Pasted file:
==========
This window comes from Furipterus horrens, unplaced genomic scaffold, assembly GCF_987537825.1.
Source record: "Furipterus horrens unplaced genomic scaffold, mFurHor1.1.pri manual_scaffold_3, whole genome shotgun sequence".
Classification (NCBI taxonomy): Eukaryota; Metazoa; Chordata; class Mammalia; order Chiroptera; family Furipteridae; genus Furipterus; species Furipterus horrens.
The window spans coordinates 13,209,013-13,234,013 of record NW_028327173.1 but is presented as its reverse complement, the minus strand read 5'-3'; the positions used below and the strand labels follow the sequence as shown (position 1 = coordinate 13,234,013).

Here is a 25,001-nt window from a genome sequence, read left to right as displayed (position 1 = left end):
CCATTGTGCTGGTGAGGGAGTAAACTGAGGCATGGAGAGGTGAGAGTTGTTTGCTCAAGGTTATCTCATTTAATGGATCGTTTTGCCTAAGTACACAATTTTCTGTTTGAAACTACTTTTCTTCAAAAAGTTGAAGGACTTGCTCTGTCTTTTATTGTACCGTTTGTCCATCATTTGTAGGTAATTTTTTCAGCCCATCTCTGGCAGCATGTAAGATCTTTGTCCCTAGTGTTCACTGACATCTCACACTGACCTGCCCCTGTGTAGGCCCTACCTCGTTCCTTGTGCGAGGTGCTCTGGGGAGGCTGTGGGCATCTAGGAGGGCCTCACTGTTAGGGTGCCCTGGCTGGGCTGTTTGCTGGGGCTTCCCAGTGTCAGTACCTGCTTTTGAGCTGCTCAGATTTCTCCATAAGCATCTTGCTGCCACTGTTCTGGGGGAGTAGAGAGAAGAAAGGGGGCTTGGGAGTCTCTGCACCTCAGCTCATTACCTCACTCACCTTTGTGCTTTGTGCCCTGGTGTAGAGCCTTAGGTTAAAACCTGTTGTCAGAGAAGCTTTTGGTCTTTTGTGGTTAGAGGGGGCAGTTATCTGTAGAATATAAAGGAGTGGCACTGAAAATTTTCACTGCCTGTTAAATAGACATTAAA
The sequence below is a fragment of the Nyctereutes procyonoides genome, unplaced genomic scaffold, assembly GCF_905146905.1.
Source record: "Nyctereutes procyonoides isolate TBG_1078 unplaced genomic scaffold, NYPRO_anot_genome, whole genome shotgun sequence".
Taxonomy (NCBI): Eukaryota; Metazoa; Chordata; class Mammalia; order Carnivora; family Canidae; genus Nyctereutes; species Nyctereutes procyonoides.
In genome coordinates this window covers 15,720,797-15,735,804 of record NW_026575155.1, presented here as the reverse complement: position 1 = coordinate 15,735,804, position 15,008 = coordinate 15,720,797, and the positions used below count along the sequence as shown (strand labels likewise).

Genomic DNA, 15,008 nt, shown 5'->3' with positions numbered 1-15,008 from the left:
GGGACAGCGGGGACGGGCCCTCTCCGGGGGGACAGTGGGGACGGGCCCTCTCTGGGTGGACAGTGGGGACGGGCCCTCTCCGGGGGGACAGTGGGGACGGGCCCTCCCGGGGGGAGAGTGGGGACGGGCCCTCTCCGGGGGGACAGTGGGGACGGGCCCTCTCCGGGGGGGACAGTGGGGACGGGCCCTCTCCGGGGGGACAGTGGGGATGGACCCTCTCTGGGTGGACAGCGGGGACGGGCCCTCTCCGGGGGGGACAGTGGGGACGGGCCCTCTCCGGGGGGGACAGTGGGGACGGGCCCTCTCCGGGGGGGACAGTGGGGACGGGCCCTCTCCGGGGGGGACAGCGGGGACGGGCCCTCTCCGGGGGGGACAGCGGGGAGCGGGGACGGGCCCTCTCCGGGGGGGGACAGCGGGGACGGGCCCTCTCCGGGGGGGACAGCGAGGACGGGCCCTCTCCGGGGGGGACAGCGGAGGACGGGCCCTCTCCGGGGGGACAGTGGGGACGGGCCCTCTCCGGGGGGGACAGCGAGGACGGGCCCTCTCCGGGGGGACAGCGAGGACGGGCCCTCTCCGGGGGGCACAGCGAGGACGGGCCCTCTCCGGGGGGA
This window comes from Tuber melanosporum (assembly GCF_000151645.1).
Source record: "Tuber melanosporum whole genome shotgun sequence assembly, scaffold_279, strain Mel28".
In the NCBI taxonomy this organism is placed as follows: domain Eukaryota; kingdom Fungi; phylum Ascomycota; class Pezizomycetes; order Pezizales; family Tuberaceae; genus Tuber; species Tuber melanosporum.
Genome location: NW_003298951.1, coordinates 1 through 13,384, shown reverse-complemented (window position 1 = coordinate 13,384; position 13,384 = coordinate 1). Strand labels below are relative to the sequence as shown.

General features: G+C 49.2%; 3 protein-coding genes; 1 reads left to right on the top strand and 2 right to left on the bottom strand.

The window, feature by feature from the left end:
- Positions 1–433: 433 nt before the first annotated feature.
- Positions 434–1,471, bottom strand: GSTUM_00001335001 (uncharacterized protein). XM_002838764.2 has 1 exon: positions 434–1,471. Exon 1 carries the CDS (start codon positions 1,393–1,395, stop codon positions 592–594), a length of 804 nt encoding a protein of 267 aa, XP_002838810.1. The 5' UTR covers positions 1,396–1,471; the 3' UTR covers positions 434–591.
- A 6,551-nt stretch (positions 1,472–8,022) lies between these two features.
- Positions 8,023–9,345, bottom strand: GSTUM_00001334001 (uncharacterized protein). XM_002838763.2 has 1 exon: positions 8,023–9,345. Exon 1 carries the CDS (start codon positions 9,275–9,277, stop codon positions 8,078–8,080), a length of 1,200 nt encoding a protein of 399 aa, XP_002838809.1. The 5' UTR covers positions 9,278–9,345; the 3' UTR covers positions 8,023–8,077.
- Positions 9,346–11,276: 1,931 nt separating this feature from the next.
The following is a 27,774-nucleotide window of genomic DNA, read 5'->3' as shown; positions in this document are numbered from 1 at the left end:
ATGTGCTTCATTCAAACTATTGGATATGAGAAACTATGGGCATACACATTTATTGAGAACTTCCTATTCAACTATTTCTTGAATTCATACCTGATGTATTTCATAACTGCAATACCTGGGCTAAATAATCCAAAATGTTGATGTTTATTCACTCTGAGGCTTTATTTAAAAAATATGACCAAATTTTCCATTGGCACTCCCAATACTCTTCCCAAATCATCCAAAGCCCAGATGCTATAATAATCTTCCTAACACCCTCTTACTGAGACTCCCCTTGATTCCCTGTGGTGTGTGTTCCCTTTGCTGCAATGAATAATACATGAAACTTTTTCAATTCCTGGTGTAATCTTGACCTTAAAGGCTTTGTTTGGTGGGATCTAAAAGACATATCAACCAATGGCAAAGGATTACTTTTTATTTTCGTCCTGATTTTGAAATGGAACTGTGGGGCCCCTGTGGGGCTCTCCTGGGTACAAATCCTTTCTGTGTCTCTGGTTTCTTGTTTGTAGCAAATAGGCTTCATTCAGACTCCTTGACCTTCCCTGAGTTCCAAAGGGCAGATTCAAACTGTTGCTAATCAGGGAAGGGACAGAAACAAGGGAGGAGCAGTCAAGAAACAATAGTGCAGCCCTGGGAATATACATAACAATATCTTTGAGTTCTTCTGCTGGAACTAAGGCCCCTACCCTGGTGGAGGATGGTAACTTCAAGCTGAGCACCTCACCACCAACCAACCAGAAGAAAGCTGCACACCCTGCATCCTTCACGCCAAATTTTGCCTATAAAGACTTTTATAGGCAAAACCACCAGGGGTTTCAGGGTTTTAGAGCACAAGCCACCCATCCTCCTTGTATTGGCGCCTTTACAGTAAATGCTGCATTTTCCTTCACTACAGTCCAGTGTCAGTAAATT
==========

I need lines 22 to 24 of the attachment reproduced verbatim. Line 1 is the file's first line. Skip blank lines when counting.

- Positions 8,023–9,345, bottom strand: GSTUM_00001334001 (uncharacterized protein). XM_002838763.2 has 1 exon: positions 8,023–9,345. Exon 1 carries the CDS (start codon positions 9,275–9,277, stop codon positions 8,078–8,080), a length of 1,200 nt encoding a protein of 399 aa, XP_002838809.1. The 5' UTR covers positions 9,278–9,345; the 3' UTR covers positions 8,023–8,077.
- Positions 9,346–11,276: 1,931 nt separating this feature from the next.
The following is a 27,774-nucleotide window of genomic DNA, read 5'->3' as shown; positions in this document are numbered from 1 at the left end: